Beverley Potts feared the worst for her little grand-daughter while waiting in agony to be cut free of her wrecked car at a notorious South Auckland crossroad.
"I just remember asking people around me what happened to Kaytlyn because she wasn't crying," she said of the year-old infant.
She had last seen her fast asleep and strapped tightly into a rear seat child restraint as she was driving home to Waiuku from Manukau in January.
But although Ms Potts, 59, was seriously injured - her bones broken from neck to ankle - after her car was struck side-on by a vehicle which failed to give way at the intersection of Glenbrook and Kingseat Rds, the child survived unscathed apart from superficial bruising from her seat straps.
As fire and ambulance staff toiled to cut Ms Potts out of the car, a passing motorist who had stopped with his wife to provide assistance held up the child to reassure her.
"He held her up to me and told me his wife was a nurse, so I thought: 'she'll know what to do'."
Counties-Manukau police serious crash investigator Constable Bruce Wilson said he had little doubt Kaytlyn, now 16 months, would have been seriously injured or killed had it not been for the car seat.
Ms Potts is still recovering from her injuries but she and Kaytlyn's parents, Anna and Graham Potts of Hobsonville, yesterday took the little girl and the now decommissioned seat back to the crash scene - where Auckland Transport is building a $1.3 million roundabout to force traffic to slow down - to illustrate the importance of keeping children secure whenever they are in vehicles.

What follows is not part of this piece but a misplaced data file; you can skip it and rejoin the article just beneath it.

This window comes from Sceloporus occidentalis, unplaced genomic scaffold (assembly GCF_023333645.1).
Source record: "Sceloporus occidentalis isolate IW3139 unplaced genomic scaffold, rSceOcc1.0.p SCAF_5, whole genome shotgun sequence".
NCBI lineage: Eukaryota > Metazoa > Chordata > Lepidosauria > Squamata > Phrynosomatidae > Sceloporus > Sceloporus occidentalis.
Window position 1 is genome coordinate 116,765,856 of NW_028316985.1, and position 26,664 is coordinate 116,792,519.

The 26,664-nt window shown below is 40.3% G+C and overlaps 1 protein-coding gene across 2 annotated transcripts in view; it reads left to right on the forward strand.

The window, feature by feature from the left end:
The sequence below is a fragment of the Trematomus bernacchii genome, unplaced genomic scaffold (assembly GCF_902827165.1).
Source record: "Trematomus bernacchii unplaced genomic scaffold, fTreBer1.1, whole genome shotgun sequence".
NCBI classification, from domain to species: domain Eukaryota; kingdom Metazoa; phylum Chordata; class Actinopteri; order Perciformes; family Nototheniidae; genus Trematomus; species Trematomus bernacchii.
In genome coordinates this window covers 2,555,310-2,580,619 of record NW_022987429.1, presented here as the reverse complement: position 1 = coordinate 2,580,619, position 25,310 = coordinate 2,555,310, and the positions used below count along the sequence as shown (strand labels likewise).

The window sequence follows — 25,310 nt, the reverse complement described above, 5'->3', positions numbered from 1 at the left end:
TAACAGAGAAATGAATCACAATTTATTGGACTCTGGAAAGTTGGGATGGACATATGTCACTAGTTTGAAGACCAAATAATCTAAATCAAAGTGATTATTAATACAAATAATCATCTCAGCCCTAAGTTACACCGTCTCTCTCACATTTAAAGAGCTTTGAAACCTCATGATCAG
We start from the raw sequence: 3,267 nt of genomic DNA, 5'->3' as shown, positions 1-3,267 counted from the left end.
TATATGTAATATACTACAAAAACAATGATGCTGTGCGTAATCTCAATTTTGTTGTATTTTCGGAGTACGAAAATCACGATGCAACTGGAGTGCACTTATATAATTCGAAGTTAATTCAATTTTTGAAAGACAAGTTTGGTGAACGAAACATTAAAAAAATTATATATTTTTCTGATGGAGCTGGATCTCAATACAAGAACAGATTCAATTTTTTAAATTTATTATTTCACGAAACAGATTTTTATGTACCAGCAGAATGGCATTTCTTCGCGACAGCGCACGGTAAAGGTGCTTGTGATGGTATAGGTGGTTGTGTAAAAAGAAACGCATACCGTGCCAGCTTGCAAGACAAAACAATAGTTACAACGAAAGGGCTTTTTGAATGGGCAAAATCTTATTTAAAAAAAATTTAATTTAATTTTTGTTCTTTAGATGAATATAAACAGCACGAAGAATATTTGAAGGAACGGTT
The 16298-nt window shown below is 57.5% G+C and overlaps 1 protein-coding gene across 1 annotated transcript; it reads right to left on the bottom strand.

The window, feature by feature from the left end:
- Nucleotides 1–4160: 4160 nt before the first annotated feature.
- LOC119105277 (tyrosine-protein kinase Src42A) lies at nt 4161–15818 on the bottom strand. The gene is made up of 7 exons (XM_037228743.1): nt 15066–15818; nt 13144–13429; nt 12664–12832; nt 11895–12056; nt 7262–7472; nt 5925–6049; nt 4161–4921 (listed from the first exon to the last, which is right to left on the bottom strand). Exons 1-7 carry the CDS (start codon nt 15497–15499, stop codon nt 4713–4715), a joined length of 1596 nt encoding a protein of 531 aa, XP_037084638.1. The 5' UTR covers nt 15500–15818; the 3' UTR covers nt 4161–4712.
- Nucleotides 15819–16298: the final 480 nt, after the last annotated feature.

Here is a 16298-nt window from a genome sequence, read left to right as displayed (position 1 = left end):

Today's start of Road Safety Week comes amid alarming findings from the council transport body about a high rate of incorrectly fitted car seats, and follows at least 29 crashes at or near the Kingseat intersection since 2007 - five of them serious and one killing two people.
Although 89 per cent of children travelling in 318 vehicles through check-point "clinics" - which the police have run through South Auckland in conjunction with the organisation and Plunket since January 1 - were in car seats, only 3 per cent were properly strapped into restraints which had been fitted correctly.
Mr Wilson said the Potts family did everything right by belting Kaytlyn in properly to a high-quality seat in the left-hand rear of her grandmother's car.
As a former Plunket branch president, Anna Potts acknowledged some car seats could be confusing to install, but said the operation should be simple enough for adults taking time to follow manufacturers' instructions.
"I think a lot of people think they know what to do, and don't follow the instructions," Kaytlyn's mother said.
"It doesn't matter how much a car seat costs you, it's going to save the life of your child.
"What's more important, something you want to buy that week, or your child's life," she said.
Safekids director Ann Weaver said it was important for caregivers, given a multiplicity of standards for child restraints and the wide range of vehicles in the New Zealand fleet, to seek advice from Plunket or elsewhere on the correct ways to install them.
"It is not just about buying any seat - you have got to have the right seat for the right child for the right car."
82 deaths on the road so far this year
95 deaths for the same period last year
33 pedestrians killed last year
987 pedestrians injured after being hit by a vehicle
3 per cent - children properly strapped into correctly fitted car seats
Road Safety Week
(Today to May 12)
Organised by safety charity Brake and involving more than 300 schools, kindergartens, companies and communities.